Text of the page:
By a process analogous to evolutionary natural selection, cortical competition selects the next set of winning neurons whose action-prediction network will generate the action most likely to confirm its predictions. The strong interconnections that bind together established action-prediction networks can sustain the activity of the network by mutual excitation. As the sensory component of the action-prediction network gradually transforms into the sensory pattern evoked by the consequences of the corresponding motor component, the inhibitory bottom-up after-effects evoked by sensory inputs more effectively suppress the sensory motor network and its corresponding action.

This bottom-up negative after-image persists during the next winner take-all competition and limits the set of networks that may gain an advantage from top-down priming. In this way, the stream of probing sensory-motor interaction that fill every moment of our conscious behavior is guided by the interplay between bottom-up and top-down cortical pathways as part of the same NeuroInteractive process responsible for the development of action prediction networks.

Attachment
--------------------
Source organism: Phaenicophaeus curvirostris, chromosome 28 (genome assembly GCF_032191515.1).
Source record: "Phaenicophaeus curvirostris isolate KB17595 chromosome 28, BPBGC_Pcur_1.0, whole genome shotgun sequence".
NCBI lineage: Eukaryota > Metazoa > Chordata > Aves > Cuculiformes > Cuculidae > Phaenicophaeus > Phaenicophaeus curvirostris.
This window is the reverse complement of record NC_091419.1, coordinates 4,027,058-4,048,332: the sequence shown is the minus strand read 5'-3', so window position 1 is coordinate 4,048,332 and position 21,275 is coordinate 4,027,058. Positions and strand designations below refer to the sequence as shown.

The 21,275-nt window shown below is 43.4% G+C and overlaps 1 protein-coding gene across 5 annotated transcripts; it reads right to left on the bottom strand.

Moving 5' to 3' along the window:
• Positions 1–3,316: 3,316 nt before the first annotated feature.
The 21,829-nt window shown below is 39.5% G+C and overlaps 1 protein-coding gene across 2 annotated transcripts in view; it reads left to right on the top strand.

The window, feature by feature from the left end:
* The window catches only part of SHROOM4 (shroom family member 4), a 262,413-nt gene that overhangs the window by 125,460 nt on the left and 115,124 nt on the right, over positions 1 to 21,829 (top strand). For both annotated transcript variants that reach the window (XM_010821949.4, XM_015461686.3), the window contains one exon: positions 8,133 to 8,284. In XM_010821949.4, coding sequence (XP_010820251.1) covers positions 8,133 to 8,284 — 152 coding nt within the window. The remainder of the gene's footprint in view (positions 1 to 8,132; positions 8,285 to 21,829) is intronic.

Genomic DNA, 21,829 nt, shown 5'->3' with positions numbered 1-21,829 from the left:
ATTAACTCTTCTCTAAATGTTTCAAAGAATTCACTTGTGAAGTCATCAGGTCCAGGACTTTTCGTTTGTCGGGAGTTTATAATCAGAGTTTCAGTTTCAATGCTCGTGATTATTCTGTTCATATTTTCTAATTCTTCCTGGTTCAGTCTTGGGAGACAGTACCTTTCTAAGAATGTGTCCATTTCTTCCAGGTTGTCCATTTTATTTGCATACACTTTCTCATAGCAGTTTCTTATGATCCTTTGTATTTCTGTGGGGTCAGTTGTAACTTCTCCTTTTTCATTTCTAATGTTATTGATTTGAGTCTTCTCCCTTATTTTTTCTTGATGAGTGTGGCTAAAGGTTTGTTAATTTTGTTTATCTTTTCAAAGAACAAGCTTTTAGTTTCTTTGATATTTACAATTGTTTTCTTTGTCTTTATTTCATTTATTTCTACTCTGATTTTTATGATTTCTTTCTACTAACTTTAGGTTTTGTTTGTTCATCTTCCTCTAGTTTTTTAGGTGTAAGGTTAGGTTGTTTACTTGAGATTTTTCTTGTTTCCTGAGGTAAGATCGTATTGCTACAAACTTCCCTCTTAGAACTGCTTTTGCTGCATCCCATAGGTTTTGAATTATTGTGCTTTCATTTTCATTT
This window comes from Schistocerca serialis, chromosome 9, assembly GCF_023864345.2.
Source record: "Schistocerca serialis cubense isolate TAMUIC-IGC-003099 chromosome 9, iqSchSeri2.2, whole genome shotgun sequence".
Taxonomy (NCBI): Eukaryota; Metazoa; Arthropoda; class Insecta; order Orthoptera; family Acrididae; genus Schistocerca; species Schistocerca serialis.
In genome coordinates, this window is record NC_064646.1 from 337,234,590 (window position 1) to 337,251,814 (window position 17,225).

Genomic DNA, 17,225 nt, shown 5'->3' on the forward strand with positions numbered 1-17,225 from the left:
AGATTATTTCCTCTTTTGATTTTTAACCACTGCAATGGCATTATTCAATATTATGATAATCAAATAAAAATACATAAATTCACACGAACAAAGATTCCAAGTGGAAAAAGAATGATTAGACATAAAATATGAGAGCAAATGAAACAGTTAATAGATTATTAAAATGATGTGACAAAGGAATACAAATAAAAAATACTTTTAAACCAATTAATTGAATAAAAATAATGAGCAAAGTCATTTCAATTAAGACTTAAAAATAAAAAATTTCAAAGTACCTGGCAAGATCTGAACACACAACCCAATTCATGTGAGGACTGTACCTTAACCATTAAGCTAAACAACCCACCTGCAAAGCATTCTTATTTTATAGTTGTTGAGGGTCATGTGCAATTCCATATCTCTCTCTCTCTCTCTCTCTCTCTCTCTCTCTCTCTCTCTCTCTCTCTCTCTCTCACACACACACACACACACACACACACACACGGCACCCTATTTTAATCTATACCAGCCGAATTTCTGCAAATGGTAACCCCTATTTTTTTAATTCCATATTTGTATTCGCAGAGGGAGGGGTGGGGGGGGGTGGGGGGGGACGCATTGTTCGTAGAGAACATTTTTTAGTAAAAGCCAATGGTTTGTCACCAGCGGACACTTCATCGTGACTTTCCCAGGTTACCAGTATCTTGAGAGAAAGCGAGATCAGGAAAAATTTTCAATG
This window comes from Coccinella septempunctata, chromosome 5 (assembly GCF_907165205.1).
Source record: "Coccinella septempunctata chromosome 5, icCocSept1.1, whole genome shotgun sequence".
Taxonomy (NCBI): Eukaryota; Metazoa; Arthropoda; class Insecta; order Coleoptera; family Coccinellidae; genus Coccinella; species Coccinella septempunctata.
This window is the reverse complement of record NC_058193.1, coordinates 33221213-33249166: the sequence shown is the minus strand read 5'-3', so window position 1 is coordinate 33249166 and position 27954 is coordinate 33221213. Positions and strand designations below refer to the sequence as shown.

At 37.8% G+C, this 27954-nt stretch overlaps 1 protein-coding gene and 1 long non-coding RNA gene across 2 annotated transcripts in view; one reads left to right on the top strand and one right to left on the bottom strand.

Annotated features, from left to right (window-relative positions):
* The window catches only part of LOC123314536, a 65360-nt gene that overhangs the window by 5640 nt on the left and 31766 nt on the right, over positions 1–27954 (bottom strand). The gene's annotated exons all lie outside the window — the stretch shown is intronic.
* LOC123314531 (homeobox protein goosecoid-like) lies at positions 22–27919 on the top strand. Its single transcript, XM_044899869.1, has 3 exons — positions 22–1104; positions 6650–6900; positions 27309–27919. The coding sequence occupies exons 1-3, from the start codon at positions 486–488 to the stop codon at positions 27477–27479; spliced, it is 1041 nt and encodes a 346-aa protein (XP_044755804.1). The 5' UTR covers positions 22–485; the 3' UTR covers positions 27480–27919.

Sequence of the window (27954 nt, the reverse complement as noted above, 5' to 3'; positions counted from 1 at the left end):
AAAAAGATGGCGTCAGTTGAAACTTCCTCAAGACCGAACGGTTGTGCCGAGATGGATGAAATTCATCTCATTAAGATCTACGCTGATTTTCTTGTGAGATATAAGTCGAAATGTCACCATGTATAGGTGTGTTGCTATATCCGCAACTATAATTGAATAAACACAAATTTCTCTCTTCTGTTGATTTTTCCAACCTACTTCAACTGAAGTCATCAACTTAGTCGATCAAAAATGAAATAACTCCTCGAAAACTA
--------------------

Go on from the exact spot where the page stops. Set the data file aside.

It’s as if the bottom-up sensory inputs are saying, ‘okay,  we can predict this action, now we’re ready to go on to the next action; we’ve already seen what’s over here, let’s go look over there’. As we identify and fully characterize the dynamical principles of this NeuroInteractive process, we can design artificial robotic systems based upon these same principles to further test our understanding of NeuroInteractivity.

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[1] Parasagittal - refers to a gait in which the legs are oriented entirely under the body, like columns. http://wiki.cotch.net/index.php/Parasagittal  March 9, 2007 12:22PM EST

[2] FOCI - a decision procedure for quantifier-free first-order formulas. It supports certain interpreted theories, such as equality, uninterpreted functions, linear arithmetic, and arrays.

http://www.kenmcmil.com/foci.html  March 9, 2007 12:46PM EST